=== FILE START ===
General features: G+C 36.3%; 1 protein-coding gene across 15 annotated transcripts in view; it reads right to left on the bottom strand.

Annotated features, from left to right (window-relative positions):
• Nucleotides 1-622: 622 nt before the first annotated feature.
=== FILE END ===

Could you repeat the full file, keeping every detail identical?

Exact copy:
General features: G+C 36.3%; 1 protein-coding gene across 15 annotated transcripts in view; it reads right to left on the bottom strand.

Annotated features, from left to right (window-relative positions):
• Nucleotides 1-622: 622 nt before the first annotated feature.